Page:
Millions of Australian workers covered by the award system may soon have access to 10 days of paid family and domestic violence (FDV) leave a year, after the Fair Work Commission (FWC) gave provisional backing to the new entitlement.
On Monday, the FWC said it agreed in-principle to an Australian Council of Trade Unions proposal, which called for 10 days of paid FDV leave per 12 months for those working under award conditions.
“Full time employees and, on a pro-rata basis, part-time employees, should be entitled to 10 days paid FDV leave per year,” the FWC found.
Those entitlements should accrue progressively over the course of the year, in the same way personal and carer’s leave builds under the National Employment Standards, the FWC said.
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The full bench proposed the creation of a draft paid FDV leave model, with the terms to be filed by Friday, June 17.
After receiving submissions from interested parties — and giving the federal government time to undertake any amendments to the National Employment Standards (NES), if it chooses to do so — the FWC intends to file draft directions no later than Friday, July 1.
Nearly one in five women, and one in 16 men, have faced physical and/or sexual abuse from a partner they live with.
Beyond the profound personal and social toll of FDV, “women experiencing or who have experienced FDV have a more disrupted work history; are on lower personal incomes; have had to change jobs frequently; and are more likely to be employed on a casual and part-time basis,” the FWC said.
The financial circumstances of many people experiencing FDV may make it “impossible” to access unpaid leave entitlements, the report added, “with the consequence that they may not be able to relocate, attend court proceedings, obtain medical treatment and other forms of support, and this may inhibit such employees from leaving violent relationships”.
In its deliberations, the full bench of the FWC concluded FDV leave “helps individuals to maintain their economic security; to access relevant services; and to safely exit to a life free from FDV”.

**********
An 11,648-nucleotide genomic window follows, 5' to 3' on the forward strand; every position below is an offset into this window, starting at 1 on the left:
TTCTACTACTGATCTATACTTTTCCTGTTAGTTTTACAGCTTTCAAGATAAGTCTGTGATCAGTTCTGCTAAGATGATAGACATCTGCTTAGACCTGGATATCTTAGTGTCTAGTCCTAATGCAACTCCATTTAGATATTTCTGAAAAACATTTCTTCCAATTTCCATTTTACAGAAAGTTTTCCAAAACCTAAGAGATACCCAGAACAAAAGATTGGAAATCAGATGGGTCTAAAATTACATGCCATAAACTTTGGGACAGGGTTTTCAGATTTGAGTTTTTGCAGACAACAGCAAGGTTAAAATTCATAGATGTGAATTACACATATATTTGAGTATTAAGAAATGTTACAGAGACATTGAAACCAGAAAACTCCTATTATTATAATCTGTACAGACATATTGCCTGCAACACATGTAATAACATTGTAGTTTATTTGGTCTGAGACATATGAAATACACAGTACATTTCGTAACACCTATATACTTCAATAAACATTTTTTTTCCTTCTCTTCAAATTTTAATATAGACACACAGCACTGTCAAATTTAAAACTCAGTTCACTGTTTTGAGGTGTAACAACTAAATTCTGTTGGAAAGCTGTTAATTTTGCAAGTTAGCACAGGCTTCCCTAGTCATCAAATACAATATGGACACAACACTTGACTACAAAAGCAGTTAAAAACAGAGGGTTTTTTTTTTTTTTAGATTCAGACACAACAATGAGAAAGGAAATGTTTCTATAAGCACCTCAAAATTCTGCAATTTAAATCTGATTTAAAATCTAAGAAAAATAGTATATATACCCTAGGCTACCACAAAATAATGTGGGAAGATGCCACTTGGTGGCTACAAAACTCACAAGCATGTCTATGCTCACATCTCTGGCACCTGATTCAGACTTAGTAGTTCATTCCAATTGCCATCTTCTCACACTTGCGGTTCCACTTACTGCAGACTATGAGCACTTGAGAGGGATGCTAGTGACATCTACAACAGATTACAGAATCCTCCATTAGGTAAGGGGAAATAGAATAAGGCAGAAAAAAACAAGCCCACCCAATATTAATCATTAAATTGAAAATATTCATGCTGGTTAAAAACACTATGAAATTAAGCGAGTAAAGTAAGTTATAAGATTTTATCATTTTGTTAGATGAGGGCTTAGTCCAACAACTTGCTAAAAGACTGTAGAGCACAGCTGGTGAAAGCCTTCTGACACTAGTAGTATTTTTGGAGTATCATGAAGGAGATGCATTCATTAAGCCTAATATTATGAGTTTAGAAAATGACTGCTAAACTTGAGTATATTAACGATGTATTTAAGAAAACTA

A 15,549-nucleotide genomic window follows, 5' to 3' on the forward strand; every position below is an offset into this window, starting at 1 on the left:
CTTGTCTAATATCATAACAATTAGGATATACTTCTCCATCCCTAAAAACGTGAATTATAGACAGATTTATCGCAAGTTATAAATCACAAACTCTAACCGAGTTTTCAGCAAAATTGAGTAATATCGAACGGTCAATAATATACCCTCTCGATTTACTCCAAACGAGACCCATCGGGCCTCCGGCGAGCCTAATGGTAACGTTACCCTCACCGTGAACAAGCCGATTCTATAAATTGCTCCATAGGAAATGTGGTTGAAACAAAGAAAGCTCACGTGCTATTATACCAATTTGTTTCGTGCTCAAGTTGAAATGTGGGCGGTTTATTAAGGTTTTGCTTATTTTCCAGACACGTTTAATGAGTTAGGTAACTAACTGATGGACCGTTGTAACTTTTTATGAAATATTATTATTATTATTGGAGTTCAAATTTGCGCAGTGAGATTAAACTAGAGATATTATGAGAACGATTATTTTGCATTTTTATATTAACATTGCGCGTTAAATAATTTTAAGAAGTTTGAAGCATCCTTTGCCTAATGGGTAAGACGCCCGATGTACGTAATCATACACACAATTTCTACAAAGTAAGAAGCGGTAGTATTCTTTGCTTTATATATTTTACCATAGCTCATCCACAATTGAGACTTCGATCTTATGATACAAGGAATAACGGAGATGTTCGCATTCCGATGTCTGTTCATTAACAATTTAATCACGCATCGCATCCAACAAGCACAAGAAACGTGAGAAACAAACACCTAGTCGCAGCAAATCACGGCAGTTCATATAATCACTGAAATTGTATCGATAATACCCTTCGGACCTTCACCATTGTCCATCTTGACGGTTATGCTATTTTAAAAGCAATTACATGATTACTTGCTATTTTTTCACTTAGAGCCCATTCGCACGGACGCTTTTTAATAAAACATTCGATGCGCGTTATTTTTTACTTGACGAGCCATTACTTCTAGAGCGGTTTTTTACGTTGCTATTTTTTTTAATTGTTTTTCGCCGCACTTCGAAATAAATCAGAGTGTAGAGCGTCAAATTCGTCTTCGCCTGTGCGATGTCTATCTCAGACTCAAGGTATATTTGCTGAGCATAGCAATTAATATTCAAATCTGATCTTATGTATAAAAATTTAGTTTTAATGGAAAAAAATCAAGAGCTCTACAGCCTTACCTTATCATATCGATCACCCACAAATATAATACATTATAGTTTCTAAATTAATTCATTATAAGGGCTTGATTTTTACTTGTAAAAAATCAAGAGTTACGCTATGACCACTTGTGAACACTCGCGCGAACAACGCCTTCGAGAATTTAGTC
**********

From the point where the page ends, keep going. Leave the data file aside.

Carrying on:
It also found paid FDV leave could benefit employers by lowering absenteeism and lost productivity caused by FDV.
Unions welcome “an historic step”
The ACTU welcomed the FWC decision, calling it “an historic step forward for workers’ rights in Australia”.
However, the union group turned its focus to the terms of the NES, which covers workers outside of the awards system and currently provides five days of unpaid FDV leave.
“The difference between this entitlement being in the award system and the NES cannot be overstated,” said ACTU president Michele O’Neil. “Failing to include it in the NES would deny access to millions of working people.”
The Labor Party has previously called to legislate 10 days of paid FDV leave by tweaking the NES, and the ACTU has called on the Morrison government to match that position.
The Australian Industry (Ai) Group has issued its own response to the FWC decision, outlining a ‘wait-and-see’ approach to the impending draft terms.
After a February Ai Group submission argued updated leave entitlements “would increase employment costs and the regulatory burden” faced by employers, chief executive Innes Willox noted: “The Commission has made a finding that the cost impact on employers is unlikely to be substantial due to the likely low employee rate of access to the entitlement.”
“Ai Group intends to study the decision carefully, consult our members and make further submissions to the Commission over the coming weeks,” he added.
If you or someone you know is impacted by sexual assault, domestic or family violence, call 1800RESPECT on 1800 737 732 or visit https://www.1800respect.org.au/
For information about local services, download the free Daisy App https://www.1800respect.org.au/daisy/–
Accessible information and support is available via the free Sunny App which has been developed for and by women with disability https://www.1800respect.org.au/sunny/
For Aboriginal Family Domestic Violence Hotline, call 1800 019 123
For legal information, visit the Family Violence Law Help website: https://familyviolencelaw.gov.au
In an emergency, call 000.